This text (sugya) from the Jerusalem Talmud discusses the reasons for the destruction of the Second Temple. It follows the biblical pattern of understanding both destruction and exile as punishment for Israel’s sins. Despite its role as the agent that brought about the destruction of the Temple, Rome is not mentioned here.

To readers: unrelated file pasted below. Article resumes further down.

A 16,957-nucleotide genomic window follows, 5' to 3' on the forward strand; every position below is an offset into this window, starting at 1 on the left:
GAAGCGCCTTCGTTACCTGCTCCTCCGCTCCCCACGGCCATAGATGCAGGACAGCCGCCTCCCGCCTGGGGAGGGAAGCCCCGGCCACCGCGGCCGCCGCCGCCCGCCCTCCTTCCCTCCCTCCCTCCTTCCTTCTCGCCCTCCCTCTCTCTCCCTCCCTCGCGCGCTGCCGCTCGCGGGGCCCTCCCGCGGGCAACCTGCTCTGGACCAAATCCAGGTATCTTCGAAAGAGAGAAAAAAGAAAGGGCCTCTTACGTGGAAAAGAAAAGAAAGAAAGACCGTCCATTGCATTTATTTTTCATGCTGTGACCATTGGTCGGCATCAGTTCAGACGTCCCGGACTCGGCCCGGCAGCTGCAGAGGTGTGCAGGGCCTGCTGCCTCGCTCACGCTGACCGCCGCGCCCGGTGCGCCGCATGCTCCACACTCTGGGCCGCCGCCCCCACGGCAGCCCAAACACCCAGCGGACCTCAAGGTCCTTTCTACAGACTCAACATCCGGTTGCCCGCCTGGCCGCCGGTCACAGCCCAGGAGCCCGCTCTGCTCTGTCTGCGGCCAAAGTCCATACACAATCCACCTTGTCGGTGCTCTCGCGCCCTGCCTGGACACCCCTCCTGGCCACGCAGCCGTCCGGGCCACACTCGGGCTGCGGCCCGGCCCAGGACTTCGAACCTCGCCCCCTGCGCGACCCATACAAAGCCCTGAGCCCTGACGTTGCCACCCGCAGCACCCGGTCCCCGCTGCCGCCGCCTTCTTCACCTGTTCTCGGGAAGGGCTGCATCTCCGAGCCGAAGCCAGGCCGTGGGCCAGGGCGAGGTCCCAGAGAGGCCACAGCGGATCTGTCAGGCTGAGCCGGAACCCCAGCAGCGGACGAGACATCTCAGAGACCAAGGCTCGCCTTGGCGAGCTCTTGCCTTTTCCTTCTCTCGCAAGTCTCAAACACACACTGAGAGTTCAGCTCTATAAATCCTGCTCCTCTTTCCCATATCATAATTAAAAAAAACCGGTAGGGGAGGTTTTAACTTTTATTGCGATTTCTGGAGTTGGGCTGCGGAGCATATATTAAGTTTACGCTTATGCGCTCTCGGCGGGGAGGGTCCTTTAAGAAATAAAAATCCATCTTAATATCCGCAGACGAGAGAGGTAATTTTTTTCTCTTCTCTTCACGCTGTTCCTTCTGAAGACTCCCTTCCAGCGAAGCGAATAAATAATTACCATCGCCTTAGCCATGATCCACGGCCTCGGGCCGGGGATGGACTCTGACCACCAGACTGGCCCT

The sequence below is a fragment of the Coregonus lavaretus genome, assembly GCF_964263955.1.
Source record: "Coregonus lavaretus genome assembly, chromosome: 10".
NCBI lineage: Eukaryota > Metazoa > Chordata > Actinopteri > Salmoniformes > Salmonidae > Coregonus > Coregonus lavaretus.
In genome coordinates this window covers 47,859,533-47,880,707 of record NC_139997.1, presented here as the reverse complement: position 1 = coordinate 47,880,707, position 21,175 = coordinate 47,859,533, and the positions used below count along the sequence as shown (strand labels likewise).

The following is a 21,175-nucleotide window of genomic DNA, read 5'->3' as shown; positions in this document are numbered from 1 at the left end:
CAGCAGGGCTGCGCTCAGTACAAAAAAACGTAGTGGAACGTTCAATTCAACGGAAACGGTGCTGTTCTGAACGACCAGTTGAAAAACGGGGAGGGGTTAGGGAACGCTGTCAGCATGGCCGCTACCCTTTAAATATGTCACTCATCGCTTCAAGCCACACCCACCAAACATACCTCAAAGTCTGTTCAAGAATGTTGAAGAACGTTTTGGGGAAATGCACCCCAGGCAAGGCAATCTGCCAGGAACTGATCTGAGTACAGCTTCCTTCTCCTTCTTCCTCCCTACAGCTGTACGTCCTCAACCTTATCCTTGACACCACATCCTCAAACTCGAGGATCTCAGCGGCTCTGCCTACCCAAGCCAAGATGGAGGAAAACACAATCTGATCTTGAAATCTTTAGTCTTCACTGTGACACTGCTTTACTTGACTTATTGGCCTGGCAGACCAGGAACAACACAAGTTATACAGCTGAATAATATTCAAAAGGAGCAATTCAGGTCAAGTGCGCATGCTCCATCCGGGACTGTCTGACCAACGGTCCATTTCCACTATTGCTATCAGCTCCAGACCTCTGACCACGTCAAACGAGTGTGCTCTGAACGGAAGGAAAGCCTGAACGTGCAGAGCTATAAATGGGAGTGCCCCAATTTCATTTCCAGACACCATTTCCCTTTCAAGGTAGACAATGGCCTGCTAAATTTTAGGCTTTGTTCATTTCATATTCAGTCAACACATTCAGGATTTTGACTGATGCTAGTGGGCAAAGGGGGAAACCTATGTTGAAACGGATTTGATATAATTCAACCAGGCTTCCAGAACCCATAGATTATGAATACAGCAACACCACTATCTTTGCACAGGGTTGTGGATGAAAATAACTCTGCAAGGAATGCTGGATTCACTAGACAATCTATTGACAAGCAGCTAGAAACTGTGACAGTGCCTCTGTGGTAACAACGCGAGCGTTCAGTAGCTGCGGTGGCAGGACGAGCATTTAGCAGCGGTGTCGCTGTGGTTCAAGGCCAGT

Section A asserts that both the First and Second Temples were destroyed because of idolatry, forbidden sexual acts and the shedding of blood. These sins appear in rabbinic texts as a group of the most egregious sins that can be committed. According to the Jerusalem Talmud, Shevuot 4:2, 35a, a Jew may transgress any law in the Torah to avoid being killed, with the exception of these three prohibitions (see also Jerusalem Talmud, Sanhedrin 3:3, 21b; Babylonian Talmud, Sanhedrin 74a).